I'm not trying to start an argument here, but, for instance, the idea of redundancy, work around and general coping in the face of various glitches that have been occuring and will continue to occur is lacking. Some companies will most likely go broke. Prepared companies will pick up the business. Organizations that companies interface with become "electronically unavailable" all the time...from computer glitches to somebody cutting an underground cable...and life, business and civilization DO go on.

Basically, any non expert of ANY subsystem !! of an industry like electric power generation does NOT understand the technical realites fully...of the subsystem, let alone the whole thing! Instead, one must rely on "pundits"....and it just depends on who you listen to often. Most folks are drawn to either the optimistic pundits or negative pundits....and this is the core of lots of wrong analysis. Few of us tend to make it a point to listen to both sides with an open mind, critically evaluate, and reason unbiasly. That's why so many doomers here scream "spin" and "shill" at anyone not spewing info favorable to their preselected slant. This is also why so many here are labeled as "trolls" or "pollies" when they point this out or respond in their unique I sometimes do.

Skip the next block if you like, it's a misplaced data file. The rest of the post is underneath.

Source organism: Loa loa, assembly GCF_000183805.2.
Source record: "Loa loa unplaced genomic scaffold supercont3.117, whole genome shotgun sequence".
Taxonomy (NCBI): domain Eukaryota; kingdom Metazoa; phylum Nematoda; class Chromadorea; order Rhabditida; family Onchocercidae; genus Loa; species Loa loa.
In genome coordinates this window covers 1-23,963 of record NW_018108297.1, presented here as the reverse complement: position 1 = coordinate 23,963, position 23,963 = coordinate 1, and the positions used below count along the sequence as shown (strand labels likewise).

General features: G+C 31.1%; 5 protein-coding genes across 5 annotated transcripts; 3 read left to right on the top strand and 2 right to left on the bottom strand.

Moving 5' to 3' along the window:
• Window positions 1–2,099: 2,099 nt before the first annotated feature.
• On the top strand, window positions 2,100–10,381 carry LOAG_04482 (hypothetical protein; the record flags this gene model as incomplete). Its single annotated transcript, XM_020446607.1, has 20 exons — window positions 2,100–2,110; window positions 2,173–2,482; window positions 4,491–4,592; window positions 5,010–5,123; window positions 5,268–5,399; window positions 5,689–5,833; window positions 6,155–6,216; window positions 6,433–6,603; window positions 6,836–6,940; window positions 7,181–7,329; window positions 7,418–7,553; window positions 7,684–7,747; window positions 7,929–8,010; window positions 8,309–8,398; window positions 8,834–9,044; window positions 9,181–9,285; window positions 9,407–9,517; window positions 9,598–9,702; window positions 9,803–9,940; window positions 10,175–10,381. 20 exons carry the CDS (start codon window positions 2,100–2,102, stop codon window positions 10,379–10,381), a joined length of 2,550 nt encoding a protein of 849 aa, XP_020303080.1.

So what to do? I for one have learned a lot about people in general from this Y2K issue. Also learned about how I and others select, analyze and reason with information. I think the point is two fold.

One, "shift happens....and life does go on...plan accordingly; the alternative is rather moot!"...

Two, learn and apply lessons from this Y2K better "adapt and cope and thrive" in whatever YOUR future happens to better, less bias, more fair minded approach and handling of facts and reasoning.

P.S. For some reason I'm going to be good BWAHAHAHing or flaming post. Heck, I might even "reform" and be good...or who knows!

-- Genius (, November 10, 1999.

Genius has hit it on the head. Those with the technical skill to judge the severity of individual problems don't have the Big Picture, and vice versa. No one knows. Like Genius, I believe (despite the evidence of my own eyes, I have to admit) that what's going to happen is an economic shifting, with some winners and some losers, but no appreciable long term effect on Joe Blow.

But I'm just guessing as well. Hope we're right. ;)

-- Colin MacDonald (, November 10, 1999.

A rational explanation for making Y2K preparations UO

Stan Faryna

Got 14 days of preps? If not, get started now. Click here.

Click here and check out the TB2000 preparation forum.

-- Stan Faryna (, November 10, 1999.

Here's one worse: those who are operating from the belief that if they *personally* don't own a computer, Y2K won't affect them! As if, you can't have a problem that requires a TV repairman, if you don't have a TV!

I have heard this from several people, who also believe that banks and other industry can "just go back to papare and pencil, like we did long ago".

-- Sara Nealy (, November 10, 1999.